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A cognitive organization theory (COT) of organizational change: Measuring organizational texture, audience appeal, and leadership engagement

Lookup NU author(s): Professor Karen ElliottORCiD


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Purpose – In this paper, the authors develop a cognitive organization theory (COT) of organizational change.COT was developed in the 2000s, by taking insights from cognitive psychology and anthropology to rebuildthe foundation of organizational ecology (OE), grounding macro processes of organizational legitimation,inertia and mortality in micro processes of appeal and engagement. COT also explored the micro-level processof organizational change, arguing that four features (i.e. asperity, intricacy, opacity, and viscosity) of anorganization's texture impact the appeal of organizational change. However, to data, empirical studies of aCOT of organizational change are absent. An important reason is that many of the new COT constructs arenot linked to empirical measures. The purpose of this paper is to develop reliable and valid survey measuresof COT's key constructs.Design/methodology/approach – The authors follow a three-step procedure to develop reliable and validsurvey measures of COT's key constructs. First, the authors construct survey measures by using existingorganizational behavior (OB) scales and develop new scales in consultation with COT experts. Second, theauthors apply factor analysis to evaluate convergent and discriminant validity and use Cronbach's α todetermine the reliability of the scales. Third, the authors estimate a structural equation model to determineexternal validity, by exploring whether the measures have the effect hypothesized in COT.Findings – The authors find that existing OB scales can be used to proxy for COT's key constructs ofappeal and engagement. The authors also find that two organizational texture variables (i.e., asperity andopacity) are significantly associated with the appeal of organizational change, further confirming thevalidity of applying a COT to organization change. The results are promising, proving evidence as tothe criterion-related validity of the measures of COT constructs. From the total of 39 coefficients ofCOT-inspired independent and control variables, 22 are significant.Research limitations/implications – The authors’ findings illustrate that micro OB and macro OE canbe effectively combined in a COT of organizational change. However, the authors' contribution is only afirst step, requiring further theoretical and methodological refinement. Theoretically, OB and OE can beintegrated further, by linking together more concepts and constructs from the two streams of literature.Methodologically, the link between constructs and empirical measures can be refined, by adding extrascales and items, and collecting more data to validate them.Originality/value – In this paper, the authors develop a COT of organizational change and link its centralconstructs to empirical measures, by connecting them to existing OB constructs and developing new scales anditems. This opens the door to empirical studies on a COT of organizational change, hereby providing astepping-stone for further integration of micro OB and macro OE.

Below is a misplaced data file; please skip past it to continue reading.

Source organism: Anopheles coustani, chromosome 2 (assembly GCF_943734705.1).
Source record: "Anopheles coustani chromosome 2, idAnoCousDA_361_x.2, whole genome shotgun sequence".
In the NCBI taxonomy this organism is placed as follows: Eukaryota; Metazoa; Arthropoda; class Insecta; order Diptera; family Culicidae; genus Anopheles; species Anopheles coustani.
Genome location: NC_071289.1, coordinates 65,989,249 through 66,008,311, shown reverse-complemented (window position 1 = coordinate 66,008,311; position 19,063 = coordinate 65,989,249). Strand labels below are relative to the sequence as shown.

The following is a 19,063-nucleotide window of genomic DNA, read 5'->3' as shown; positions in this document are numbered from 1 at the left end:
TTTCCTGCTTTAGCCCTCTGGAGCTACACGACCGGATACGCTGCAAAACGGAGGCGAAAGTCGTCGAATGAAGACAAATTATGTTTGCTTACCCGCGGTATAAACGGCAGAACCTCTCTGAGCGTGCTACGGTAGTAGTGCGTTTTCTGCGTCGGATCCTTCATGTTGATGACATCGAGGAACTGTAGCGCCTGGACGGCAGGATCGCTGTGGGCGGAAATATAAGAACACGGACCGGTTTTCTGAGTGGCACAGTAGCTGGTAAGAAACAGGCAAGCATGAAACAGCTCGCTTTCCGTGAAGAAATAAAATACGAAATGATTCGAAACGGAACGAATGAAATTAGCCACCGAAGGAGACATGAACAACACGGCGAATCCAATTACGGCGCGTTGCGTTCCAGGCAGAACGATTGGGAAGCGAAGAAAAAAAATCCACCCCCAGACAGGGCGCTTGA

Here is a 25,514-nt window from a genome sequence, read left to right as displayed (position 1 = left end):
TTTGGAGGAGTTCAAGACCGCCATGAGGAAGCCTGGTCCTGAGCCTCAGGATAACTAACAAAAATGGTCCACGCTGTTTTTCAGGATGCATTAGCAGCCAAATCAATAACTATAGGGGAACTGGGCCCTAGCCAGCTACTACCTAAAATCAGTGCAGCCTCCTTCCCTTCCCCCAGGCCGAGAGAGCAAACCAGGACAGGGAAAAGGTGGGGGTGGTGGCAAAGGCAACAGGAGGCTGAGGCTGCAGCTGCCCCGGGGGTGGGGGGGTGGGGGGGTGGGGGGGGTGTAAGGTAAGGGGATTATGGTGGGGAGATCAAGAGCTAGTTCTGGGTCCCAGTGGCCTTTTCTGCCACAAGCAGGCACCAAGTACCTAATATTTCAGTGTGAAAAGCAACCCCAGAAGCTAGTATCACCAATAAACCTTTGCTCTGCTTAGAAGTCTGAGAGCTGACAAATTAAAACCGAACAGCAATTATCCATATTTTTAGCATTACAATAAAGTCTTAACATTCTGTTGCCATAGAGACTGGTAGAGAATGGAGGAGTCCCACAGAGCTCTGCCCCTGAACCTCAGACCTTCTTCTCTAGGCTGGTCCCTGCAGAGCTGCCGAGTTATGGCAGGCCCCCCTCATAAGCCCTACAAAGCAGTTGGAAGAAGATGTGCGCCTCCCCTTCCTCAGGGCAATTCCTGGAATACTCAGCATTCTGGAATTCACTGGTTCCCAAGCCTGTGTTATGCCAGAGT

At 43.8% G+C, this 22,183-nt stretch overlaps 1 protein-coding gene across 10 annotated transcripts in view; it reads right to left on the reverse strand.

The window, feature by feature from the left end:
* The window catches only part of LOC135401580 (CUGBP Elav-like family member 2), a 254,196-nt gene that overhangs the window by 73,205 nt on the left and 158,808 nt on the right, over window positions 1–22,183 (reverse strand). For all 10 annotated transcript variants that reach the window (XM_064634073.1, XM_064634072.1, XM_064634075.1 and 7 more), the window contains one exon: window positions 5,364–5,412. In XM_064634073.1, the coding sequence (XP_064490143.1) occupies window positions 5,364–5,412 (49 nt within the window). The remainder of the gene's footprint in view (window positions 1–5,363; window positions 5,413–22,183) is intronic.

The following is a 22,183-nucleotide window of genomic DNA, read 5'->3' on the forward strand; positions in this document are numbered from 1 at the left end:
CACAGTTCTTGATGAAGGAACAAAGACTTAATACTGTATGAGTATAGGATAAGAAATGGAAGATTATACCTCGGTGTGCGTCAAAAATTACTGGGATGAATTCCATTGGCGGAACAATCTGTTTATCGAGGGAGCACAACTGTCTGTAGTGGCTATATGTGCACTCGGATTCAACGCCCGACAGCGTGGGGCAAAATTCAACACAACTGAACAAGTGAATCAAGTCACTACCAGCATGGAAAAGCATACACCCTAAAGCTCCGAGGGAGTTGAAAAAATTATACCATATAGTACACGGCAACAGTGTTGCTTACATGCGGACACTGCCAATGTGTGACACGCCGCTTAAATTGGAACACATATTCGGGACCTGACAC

Publication metadata

Author(s): van den Oord A, Elliott K, van Witteloostuijn A, Polos L, Rogiest S, Barlage M

Publication type: Conference Proceedings (inc. Abstract)

Publication status: Published

Conference Name: Organizational Ecology Conference

Year of Conference: 2014

Print publication date: 02/10/2015

Online publication date: 14/11/2014

Acceptance date: 21/02/2014